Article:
The first thing I canned in our new house was potatoes! It was the first of what we can only hope are many jars processed in our home. Remember how I talked about storage potatoes and how ours were hanging in there? Well, they aren’t hanging in there anymore. I actually believe in our old basement they would have been fine. It wasn’t heated down there but it didn’t freeze because it was still part of our home. Now, there are heat vents in our basement. Which is cool because it’s not frigid down there all year. It’s not good for storage though and our potatoes started to sprout. Hence, we started canning potatoes.
Wash or Peel?
The first decision that you need to make before you start canning your potatoes is to peel or to wash. Potatoes fresh out of the ground are very dirty. To can them they have to be clean. Your first option is to peel the potatoes. This is the method I chose because it was easier than standing at the sink scrubbing for hours at a time. We just have a ton of potatoes so it would have taken longer than just peeling them. I got into a pretty good process of peeling and cutting at the same time too.
Your second option is to scrub them clean. If you have many hands and a great brush this is a good option. Also, if you want to keep the skins for their nutrient profile you’ll also want to choose this method. The skins on the potatoes contain fiber, B vitamins, vitamin C, iron, calcium, potassium and other nutrients. When you look at it this way, peeling is a big loss.
It’s all up to you and what you want!
Cutting up Potatoes
Whether you choose to wash or peel your potatoes you need to cut them up. You can cut them into whatever type of potato shape you want. Do you want to make potatoes au gratin? Thinly slice them. Do you want to fry them up in the pan? Cube them up. Do you want french fries? Cut them into fry shape. Again, this is going to be based on your preference.
We use them mainly for breakfast. For that purpose, we decided it would be best to just cube them. This is super simple to do with just a standard kitchen knife. If you are choosing one of the more difficult cuts like fries or thinly sliced you may want to use some of the tools available to you. There are super handy french fry cutters that will make the process much more quick for you. We also don’t have room for more kitchen gadgets so the knife will do just fine for us.
When you are cutting up your potatoes put them directly into a bowl or pot of cold water. This will help keep them from turning brown.
One of your next steps will need to be to sterilize your jars and get your lids ready. In the next steps you’ll see one of them is to boil the potatoes. I typically try to get my jars ready while my potatoes are boiling. This gives the jars a chance to get nice and warm. Ready for the filling I’m about to put in them. You don’t want to put warm filling (and water) into a cold jar because it can cause it to break. The vise versa of this can also cause breakage too in case you were wondering.
The jury is still out on what to do with lids. Ball no longer recommends boiling them but also tells you that you have the option to. Basically, it shouldn’t matter if you do or don’t boil your lids. I don’t love that. Give me some clear directions. Too many people have been having too many issues with their lids for Ball to not give more clarity, in my opinion. I still choose to boil mine because it’s the way we’ve always done it. If someone else can clear this up I am all ears!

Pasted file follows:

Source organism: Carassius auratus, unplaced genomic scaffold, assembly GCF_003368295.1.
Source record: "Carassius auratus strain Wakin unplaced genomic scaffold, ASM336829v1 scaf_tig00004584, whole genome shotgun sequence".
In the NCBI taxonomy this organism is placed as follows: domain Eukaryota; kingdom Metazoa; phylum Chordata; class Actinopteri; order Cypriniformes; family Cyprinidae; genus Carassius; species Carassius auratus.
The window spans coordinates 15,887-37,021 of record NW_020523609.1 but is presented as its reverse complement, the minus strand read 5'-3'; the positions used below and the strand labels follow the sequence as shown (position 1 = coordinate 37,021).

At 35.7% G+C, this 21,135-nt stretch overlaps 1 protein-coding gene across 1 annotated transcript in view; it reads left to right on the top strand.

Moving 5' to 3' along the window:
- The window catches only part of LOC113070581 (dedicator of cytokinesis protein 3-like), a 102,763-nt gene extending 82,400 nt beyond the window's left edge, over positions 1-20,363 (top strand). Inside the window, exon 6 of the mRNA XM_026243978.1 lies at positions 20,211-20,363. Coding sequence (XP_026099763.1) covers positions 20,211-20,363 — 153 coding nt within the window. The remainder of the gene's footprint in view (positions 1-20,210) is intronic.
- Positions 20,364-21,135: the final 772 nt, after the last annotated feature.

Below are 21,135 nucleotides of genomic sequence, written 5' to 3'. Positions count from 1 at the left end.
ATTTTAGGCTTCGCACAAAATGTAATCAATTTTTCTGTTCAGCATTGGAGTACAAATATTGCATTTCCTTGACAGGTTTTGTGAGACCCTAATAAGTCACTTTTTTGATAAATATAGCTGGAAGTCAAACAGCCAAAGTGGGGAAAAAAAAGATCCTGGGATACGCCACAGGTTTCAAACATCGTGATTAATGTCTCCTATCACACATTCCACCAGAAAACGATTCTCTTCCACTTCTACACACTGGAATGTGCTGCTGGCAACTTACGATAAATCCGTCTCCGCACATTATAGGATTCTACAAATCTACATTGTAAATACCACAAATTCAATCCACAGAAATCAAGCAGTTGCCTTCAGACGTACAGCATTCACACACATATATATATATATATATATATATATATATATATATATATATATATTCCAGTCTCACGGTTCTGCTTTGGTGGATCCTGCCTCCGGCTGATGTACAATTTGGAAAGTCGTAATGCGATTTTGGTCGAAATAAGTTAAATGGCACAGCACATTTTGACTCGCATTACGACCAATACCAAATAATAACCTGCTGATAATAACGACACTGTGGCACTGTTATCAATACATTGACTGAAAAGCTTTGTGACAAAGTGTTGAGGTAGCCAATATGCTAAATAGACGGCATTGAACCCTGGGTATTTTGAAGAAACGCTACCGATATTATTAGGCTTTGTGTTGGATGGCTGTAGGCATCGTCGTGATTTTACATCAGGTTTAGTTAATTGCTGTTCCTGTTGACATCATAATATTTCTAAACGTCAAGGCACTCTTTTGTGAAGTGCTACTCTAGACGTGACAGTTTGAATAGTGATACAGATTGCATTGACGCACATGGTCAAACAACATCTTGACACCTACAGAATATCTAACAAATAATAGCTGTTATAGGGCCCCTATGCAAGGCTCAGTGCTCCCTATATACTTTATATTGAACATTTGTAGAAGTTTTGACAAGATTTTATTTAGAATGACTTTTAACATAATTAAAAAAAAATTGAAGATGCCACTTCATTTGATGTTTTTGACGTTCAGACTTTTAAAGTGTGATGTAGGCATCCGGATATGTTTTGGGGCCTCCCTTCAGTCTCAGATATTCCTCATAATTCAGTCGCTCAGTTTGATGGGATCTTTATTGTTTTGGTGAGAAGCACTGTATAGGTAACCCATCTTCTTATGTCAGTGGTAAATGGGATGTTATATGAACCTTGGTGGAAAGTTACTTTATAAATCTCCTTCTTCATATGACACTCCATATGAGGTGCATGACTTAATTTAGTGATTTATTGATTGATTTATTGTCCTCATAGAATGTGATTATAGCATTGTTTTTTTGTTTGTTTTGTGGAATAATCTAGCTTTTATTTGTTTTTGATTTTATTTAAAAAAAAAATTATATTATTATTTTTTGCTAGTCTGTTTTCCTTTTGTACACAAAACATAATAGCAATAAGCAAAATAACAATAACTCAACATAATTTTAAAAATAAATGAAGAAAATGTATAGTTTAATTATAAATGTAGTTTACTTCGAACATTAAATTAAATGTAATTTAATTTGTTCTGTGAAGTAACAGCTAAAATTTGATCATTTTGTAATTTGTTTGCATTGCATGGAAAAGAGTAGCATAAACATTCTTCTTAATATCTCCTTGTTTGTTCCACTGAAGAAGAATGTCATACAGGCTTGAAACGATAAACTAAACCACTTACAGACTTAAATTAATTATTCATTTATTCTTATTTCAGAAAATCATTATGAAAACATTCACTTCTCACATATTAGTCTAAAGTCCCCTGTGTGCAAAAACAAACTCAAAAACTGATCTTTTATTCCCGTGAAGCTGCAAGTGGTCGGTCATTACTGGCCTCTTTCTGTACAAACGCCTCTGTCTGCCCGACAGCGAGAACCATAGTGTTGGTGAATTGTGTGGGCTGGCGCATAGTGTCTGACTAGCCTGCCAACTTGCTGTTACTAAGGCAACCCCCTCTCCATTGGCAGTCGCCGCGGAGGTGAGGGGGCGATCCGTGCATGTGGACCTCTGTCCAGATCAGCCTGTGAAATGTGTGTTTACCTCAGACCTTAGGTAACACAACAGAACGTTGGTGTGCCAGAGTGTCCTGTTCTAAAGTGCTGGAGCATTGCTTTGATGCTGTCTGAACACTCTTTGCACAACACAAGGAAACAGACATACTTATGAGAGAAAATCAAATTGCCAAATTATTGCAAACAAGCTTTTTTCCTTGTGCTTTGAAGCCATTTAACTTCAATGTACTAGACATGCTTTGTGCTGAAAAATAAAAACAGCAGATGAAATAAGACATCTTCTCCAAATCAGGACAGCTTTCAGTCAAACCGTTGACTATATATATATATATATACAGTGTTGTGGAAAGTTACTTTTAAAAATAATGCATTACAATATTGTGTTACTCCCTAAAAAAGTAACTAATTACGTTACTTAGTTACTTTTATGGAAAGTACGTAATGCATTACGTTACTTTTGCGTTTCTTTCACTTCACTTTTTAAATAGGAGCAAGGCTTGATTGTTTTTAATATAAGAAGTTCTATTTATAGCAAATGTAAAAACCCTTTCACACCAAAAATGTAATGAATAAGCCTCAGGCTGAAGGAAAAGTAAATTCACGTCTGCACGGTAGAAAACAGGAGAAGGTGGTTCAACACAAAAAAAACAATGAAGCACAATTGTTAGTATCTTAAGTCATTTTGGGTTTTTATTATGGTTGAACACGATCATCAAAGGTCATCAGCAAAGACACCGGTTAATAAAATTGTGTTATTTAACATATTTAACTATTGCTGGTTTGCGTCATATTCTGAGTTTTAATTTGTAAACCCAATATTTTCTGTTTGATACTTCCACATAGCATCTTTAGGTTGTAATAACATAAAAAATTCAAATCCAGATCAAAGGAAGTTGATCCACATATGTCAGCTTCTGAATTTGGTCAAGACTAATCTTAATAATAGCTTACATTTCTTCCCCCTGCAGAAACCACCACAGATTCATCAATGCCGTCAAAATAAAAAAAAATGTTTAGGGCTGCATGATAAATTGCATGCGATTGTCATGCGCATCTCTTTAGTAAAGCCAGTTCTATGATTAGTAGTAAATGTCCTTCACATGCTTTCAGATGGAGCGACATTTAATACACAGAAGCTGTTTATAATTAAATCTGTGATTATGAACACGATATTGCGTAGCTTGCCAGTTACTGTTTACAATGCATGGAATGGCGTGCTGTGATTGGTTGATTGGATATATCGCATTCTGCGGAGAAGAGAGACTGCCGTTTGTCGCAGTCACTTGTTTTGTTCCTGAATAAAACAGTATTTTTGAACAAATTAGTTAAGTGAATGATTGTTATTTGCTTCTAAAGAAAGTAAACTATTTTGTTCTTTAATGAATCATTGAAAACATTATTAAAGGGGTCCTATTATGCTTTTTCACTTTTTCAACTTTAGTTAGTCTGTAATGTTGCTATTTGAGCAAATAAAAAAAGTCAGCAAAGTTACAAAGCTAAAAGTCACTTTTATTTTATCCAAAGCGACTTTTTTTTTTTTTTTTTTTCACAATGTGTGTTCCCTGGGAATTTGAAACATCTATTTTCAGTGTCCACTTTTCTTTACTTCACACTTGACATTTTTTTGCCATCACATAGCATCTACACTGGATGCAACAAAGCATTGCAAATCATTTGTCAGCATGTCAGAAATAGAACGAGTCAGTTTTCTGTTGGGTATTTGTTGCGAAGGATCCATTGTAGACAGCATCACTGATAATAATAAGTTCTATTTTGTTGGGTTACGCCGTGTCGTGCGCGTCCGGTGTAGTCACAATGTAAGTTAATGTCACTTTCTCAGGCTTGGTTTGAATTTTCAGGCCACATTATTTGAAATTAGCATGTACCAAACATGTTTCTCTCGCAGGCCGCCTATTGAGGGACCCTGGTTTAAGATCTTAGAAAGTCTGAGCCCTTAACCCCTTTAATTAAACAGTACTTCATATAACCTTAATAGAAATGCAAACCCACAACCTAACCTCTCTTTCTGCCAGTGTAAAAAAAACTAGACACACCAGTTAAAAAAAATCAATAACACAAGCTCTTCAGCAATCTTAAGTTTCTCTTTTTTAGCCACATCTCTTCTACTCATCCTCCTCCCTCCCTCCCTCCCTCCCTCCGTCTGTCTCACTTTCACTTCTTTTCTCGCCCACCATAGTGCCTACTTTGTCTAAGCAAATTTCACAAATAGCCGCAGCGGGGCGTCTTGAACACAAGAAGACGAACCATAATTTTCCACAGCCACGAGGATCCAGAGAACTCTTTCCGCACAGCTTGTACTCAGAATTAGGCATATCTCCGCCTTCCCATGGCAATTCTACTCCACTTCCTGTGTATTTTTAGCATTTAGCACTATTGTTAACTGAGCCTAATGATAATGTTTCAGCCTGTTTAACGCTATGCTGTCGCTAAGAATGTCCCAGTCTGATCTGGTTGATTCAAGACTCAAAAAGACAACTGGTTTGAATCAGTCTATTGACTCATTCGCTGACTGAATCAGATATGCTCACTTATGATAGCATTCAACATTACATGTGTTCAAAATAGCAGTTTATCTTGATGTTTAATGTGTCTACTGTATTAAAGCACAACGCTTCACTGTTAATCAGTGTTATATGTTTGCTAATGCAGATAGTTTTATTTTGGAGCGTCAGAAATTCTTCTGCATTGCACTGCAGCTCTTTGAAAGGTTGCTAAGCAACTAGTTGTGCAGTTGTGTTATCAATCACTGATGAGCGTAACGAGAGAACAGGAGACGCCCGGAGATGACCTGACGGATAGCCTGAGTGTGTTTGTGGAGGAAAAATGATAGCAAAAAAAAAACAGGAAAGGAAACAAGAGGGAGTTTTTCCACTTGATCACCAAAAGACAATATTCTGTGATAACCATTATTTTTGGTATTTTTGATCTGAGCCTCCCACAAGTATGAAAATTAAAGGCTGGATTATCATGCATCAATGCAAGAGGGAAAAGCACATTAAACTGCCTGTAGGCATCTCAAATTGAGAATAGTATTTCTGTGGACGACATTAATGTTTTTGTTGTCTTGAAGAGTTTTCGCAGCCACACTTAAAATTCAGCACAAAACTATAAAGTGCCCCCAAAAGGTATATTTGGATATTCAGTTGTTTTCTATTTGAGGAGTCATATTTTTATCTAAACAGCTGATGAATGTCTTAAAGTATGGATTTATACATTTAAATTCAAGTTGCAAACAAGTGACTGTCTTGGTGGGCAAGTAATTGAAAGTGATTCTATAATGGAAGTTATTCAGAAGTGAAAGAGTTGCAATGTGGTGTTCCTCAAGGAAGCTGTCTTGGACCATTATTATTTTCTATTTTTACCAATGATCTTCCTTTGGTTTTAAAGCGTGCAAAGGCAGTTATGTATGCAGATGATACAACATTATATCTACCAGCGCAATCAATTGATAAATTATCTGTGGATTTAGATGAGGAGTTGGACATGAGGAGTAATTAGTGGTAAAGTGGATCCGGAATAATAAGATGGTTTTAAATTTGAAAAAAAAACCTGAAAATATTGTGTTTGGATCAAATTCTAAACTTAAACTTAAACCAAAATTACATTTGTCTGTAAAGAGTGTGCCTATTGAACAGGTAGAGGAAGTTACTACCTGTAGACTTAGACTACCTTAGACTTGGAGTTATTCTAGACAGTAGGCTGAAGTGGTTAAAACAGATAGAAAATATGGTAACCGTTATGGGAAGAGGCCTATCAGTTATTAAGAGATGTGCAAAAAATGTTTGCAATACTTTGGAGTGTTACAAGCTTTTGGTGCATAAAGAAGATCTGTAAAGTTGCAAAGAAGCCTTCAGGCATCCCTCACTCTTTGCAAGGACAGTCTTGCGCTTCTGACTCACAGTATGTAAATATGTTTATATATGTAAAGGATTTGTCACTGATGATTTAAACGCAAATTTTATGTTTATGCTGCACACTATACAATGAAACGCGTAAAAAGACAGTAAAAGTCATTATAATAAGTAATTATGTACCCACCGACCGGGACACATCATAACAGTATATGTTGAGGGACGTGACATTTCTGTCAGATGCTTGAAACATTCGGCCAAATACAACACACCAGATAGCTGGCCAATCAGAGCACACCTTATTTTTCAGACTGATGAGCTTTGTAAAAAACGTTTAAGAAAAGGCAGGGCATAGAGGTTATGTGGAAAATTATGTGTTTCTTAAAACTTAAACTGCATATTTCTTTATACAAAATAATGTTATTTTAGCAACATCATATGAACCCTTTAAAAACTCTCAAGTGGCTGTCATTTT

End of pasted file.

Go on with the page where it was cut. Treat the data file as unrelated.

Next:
- Wash or peel potatoes.
- Cut them up and put them in cold water.
Drain and rewash your potatoes.
Boil the cut up potatoes for 10 minutes.
Drain the potatoes (reserving the boiling hot water).
Pack the potatoes into jars. I typically add a couple of scoops and then pound the jar on the counter a couple of times to get it to settle. This helps get some of the air pockets out and process them correctly. Fill them up to the hips of the jars.
- Add the boiling hot water into the jars. This will also go up to the hips of the jars.
- Wipe the rings of the jars off thoroughly.
- Place the lids and rings on the jars.
- Pressure Can
Potatoes do not have acidity (like tomatoes for example). That means that they need to be pressure canned to preserve them properly. You need to make sure you follow the proper directions for your canner (how much water to add, how to seal, etc). Process the pints for 35 minutes and the quarts for 40 minutes- both of them at 10 lbs of pressure. This is for altitudes of less than 1000 ft so if you are above that find one of those nifty little charts to help you adjust your time/pressure.
Finish Canning Potatoes
When your potatoes are done let the pressure naturally go down in the pressure canner. It’s important that you do not rush it. If you rush it this will lead to syphoning and your jars will lose the water that is inside of them. Using your jar lifter, remove the jars from the canner. Allow them to sit on the counter for 24-48 hours before moving them. This will give them time for the temperature to go down to normal and the lids to finish sealing.
If you have any lids that don’t seal you can reprocess your jars at the same time and pressure. I’ve yet to have this happen quite yet but I hear it works well and can save you from having to eat that food right away or, worse, having to throw it out.
What was the first thing that you canned at your home? Never would I have thought we’d be canning potatoes at our new home in December, but here we are! Feeling thankful to be able to preserve our harvest at all times of the year.